When designer Marci Knoff was asked her professional opinion on this Leawood project in its framing stage, she responded by offering homeowner Stacie Scifres a job.
“I got used to saying, ‘I love it—that looks amazing!’” says Marci Knoff of Marci Knoff Interiors. “I was so impressed with Stacie's creativity that I asked her to come work with me on other projects.”
Knoff says as soon as she saw Scifres’ plans and selections, she knew the project was well in hand. “Her vision of the house was crystal clear from the beginning, and she organized her selections in Keynote, which I found to be extremely helpful. I now incorporate the tool in all my projects.”
This new build located on Lee Boulevard was designed with Old Leawood integrity mixed with touches of modern farmhouse. When the homeowners first saw the overgrown but unique lot that is just under two acres, they knew that with a little love it could be the site of their future and forever home.
After Mike Scifres, punter with the San Diego Chargers, retired from the NFL, his busy family of six decided to move to Kansas where Stacie grew up, making Leawood their permanent home. With twin 8-year-old girls, a 6-year-old boy, and a 3-year-old girl, they had a specific checklist, including bedrooms the children helped design, an inviting kids’ study room, and a huge sleepover room with a secret door bookcase.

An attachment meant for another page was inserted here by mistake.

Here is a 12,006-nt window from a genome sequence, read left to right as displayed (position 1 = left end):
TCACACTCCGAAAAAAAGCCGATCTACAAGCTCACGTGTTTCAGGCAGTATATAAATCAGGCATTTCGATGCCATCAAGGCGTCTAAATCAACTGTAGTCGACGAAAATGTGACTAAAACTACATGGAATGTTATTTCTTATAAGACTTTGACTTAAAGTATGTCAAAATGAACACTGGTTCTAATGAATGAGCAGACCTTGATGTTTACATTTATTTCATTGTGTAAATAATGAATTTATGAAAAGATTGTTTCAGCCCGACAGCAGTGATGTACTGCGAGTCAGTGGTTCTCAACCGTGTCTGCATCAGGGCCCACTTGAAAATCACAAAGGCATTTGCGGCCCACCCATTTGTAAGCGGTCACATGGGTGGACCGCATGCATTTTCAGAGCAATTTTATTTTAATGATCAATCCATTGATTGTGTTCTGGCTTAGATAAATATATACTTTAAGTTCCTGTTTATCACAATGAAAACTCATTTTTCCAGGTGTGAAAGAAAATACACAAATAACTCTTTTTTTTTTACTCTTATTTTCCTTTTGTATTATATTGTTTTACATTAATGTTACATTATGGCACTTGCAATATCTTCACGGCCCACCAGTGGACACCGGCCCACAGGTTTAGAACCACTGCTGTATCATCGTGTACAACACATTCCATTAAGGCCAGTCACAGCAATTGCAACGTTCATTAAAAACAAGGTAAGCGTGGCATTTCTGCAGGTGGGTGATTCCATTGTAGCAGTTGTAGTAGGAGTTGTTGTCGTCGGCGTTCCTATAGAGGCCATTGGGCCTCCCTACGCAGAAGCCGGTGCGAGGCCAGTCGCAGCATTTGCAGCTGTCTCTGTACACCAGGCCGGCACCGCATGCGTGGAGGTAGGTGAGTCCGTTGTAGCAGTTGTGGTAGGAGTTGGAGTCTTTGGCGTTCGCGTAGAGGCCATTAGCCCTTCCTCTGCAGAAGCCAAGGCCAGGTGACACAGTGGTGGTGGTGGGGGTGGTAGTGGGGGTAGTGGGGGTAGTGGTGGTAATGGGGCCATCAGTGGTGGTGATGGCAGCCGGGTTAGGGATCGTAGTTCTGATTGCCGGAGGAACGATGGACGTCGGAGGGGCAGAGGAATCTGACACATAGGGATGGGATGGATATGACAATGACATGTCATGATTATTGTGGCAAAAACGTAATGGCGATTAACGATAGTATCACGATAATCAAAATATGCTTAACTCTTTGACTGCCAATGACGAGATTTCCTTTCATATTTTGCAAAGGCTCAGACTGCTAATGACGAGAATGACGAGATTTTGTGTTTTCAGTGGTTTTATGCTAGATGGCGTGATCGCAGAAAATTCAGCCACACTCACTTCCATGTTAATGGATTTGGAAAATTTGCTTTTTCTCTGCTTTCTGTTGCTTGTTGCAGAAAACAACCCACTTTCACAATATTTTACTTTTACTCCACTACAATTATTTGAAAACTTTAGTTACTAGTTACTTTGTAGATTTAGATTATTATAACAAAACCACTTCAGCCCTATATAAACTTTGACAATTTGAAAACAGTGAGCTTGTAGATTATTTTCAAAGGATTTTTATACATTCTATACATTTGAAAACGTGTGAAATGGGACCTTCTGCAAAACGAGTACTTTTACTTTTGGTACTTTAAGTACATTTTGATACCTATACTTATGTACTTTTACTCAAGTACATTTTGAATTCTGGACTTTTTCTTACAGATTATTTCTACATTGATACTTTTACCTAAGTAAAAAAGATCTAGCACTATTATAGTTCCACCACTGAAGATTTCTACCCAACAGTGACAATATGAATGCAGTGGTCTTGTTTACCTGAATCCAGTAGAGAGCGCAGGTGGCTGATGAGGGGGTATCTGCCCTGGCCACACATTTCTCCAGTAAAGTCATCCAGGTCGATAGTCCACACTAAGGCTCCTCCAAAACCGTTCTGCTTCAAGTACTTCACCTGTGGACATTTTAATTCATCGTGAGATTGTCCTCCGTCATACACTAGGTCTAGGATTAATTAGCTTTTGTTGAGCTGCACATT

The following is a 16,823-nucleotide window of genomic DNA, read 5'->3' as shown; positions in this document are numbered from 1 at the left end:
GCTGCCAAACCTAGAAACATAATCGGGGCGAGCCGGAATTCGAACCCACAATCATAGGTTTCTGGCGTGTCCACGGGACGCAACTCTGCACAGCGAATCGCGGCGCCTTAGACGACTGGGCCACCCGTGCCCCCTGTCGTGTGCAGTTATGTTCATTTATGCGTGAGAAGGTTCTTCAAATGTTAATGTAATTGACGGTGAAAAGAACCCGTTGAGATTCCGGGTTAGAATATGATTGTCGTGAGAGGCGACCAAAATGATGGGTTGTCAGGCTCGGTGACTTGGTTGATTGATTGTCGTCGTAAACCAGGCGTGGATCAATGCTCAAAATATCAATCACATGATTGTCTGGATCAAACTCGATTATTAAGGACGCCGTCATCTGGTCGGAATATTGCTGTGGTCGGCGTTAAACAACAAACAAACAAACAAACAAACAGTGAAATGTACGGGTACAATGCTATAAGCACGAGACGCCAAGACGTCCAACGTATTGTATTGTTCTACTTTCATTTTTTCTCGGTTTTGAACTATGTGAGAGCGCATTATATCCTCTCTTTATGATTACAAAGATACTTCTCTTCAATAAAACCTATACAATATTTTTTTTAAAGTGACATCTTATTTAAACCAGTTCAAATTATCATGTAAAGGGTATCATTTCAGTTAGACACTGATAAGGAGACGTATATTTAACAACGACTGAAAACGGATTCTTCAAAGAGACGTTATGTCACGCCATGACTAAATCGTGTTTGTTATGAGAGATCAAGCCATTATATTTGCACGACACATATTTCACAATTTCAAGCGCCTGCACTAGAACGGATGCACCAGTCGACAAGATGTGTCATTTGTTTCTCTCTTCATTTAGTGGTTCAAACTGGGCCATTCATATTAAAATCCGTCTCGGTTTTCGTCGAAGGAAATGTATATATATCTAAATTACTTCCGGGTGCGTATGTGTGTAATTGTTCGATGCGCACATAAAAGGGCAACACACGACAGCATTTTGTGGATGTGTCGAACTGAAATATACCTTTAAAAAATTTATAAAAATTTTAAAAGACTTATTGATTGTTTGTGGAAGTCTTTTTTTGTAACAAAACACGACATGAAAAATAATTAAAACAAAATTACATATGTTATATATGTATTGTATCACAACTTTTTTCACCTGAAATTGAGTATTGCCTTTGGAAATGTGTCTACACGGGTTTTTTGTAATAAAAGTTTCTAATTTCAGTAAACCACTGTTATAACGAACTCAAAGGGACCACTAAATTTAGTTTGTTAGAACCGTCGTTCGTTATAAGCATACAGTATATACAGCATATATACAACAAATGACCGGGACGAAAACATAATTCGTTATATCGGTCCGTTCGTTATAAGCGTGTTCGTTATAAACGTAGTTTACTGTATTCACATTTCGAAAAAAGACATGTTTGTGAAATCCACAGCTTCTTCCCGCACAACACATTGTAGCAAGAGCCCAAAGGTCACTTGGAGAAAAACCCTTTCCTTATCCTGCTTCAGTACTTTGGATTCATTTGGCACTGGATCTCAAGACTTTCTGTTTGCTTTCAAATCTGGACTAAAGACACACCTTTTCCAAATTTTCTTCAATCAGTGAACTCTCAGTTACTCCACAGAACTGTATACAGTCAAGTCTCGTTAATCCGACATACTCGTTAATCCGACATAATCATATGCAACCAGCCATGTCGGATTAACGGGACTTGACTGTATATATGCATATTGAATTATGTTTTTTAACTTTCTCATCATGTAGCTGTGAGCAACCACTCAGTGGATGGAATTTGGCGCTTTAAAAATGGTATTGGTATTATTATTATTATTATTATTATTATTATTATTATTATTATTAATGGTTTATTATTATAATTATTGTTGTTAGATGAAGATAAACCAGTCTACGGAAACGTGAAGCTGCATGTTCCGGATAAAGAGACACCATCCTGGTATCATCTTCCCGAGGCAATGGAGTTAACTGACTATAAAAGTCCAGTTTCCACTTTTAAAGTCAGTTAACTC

They originally wanted the sleepover room in the basement, but after realizing there was no egress, they instead located it above the garage. With four beds and four trundle beds, this fun room now sleeps eight with the added security that all bedrooms are together upstairs.
The homeowners oversaw the 12-month project daily, so it came in ahead of schedule with no surprise endings. “We wouldn’t change a thing,” they say. “Our dream house turned out just as we imagined and hoped for.”
Knoff says her favorite parts of the house are the long front hallway, both stairwells, and the details used throughout the home, adding that every room has something special, including trim detail on the wall, ceiling or floor (such as the herringbone tile entry inlay).
“Stacie definitely thought of everything,” Knoff says. “And I loved her enthusiasm for the project. She never complained or seemed overwhelmed by the decisions she had to make. It was a giant puzzle, and she was having fun putting it all together.”
Marci Knoff, Marci Knoff Interiors
Builder - Larson Construction
Architect - Gerald Janssen with Elswood Smith Carlson